LIEUTENANT EDWARD FOX THAIRS
8TH AUGUST 1918 AGE 23
BURIED: TORONTO CEMETERY, DEMUIN, FRANCE
No other hope, no other plea;
He took my place, and died for me;
O precious Lamb of Calvary!
He took my place, and died for me.
This is the chorus of a hymn by Eliza Edmunds Hewitt (1851-1920) an American hymn writer. The 'he' who 'took my place' is Christ who died on the cross to save mankind.
I have to say that when I first saw this inscription I assumed that 'Father' was saying that it should have been him that died, not his son. It should have been him who went to war and got killed. The background fitted, father, Colonel George Thairs, the bursar of Ridley College, Ontario, had founded the embryo OTC, the Ridley Volunteer Cadet Corps, in his very first term there in 1889. And, when the Cadet Corps came into being in 1907, Thairs continued as the Contingent Commander, fostering in the pupils a martial spirit and a respect for drill.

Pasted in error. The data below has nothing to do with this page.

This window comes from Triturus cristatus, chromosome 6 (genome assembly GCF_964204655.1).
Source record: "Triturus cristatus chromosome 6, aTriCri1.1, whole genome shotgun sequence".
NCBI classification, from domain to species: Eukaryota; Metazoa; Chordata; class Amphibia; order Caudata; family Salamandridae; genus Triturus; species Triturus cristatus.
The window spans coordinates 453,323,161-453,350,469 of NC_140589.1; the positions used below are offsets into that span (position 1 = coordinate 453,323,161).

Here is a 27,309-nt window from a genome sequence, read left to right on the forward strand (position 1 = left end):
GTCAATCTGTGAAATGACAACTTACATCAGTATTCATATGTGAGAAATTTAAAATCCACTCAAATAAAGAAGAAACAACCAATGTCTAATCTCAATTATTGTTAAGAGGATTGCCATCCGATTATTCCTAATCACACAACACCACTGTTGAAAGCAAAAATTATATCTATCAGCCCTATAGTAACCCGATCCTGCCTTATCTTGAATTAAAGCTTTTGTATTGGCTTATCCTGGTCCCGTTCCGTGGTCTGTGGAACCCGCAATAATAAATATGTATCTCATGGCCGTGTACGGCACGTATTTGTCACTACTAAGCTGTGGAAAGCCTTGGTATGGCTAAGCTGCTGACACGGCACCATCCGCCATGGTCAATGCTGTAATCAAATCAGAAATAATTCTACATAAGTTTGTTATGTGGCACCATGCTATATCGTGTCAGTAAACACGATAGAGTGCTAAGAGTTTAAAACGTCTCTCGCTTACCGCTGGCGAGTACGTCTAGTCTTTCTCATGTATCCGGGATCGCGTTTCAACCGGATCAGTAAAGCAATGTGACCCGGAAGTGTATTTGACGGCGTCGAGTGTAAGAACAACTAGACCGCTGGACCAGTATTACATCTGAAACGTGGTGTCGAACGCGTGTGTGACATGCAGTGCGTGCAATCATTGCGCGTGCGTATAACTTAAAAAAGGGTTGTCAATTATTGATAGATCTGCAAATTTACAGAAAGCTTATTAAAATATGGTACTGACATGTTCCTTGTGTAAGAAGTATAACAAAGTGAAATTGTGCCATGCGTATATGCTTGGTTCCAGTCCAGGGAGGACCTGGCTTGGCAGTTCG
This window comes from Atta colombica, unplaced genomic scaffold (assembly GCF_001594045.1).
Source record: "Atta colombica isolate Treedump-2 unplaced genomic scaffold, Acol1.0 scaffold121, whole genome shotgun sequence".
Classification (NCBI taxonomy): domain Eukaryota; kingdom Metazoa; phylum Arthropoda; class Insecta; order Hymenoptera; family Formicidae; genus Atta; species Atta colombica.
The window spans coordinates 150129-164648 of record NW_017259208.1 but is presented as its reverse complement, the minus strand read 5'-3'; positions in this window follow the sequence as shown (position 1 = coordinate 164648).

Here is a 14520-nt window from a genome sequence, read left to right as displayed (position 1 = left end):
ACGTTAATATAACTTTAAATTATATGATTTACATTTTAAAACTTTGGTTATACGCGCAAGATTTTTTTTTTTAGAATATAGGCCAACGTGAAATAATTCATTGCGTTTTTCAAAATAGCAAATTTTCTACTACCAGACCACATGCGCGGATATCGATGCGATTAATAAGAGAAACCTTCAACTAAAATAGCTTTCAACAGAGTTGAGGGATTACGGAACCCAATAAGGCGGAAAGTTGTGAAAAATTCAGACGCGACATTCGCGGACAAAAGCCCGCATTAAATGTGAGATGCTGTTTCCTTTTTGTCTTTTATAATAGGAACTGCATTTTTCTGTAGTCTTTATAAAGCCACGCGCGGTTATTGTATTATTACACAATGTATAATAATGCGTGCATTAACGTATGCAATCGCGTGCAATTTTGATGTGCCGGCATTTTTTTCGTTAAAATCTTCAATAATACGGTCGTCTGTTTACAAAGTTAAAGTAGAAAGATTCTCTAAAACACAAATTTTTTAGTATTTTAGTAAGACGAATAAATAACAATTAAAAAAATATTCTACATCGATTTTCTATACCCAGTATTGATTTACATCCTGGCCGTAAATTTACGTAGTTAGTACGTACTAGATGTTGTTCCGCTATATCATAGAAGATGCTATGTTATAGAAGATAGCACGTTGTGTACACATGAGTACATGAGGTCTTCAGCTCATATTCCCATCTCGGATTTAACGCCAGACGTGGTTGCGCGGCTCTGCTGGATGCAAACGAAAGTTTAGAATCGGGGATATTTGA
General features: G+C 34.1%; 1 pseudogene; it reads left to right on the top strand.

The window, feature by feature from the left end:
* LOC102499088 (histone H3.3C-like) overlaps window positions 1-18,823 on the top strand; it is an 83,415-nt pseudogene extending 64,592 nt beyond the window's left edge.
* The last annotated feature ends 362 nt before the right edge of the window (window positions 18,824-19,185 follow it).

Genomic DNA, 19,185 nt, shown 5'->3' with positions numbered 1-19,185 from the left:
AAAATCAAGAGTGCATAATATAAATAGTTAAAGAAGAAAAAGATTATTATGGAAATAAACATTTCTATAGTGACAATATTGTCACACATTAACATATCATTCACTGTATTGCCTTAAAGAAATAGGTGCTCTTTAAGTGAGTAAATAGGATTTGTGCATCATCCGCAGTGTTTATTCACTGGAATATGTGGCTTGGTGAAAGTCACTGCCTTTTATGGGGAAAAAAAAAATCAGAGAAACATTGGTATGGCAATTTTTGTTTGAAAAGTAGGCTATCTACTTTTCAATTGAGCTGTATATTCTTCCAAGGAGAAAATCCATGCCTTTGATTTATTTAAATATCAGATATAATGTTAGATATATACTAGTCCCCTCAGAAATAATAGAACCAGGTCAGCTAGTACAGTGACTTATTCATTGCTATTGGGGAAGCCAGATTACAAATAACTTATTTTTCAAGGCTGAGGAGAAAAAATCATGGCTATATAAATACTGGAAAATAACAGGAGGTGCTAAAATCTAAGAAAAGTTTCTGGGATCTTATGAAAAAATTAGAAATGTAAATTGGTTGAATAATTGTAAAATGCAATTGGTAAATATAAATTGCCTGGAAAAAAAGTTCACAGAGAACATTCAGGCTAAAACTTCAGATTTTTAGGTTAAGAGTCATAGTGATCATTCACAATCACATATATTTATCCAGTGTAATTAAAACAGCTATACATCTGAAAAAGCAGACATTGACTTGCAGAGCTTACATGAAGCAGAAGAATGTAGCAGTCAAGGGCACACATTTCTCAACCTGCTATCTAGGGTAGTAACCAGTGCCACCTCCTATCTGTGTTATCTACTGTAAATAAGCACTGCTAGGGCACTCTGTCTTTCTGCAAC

His son, Edward Thairs, had been a pupil at the school. In 1916 he was working as a bank clerk when he joined the newly formed 176th Infantry Battalion, the Niagara Rangers, on 7 October 1916. The regiment was based in Thairs' home town, St Catharines, Ontario. The battalion left for Britain on 24 April 1917 where it became absorbed into the 12th Reserve Battalion, which provided reinforcements wherever they were needed. At the time of his death Thairs was serving with the 3rd Battalion Canadian Infantry, which took part in the capture of the town of Demuin on 8 August 1918, the day Thairs was killed.
Despite the fact that I can see that "He took my place" is a quote from a hymn, I don't discount the fact that Colonel George Thairs did actually feel that it should have been him that died rather than his son. After all, why wouldn't he?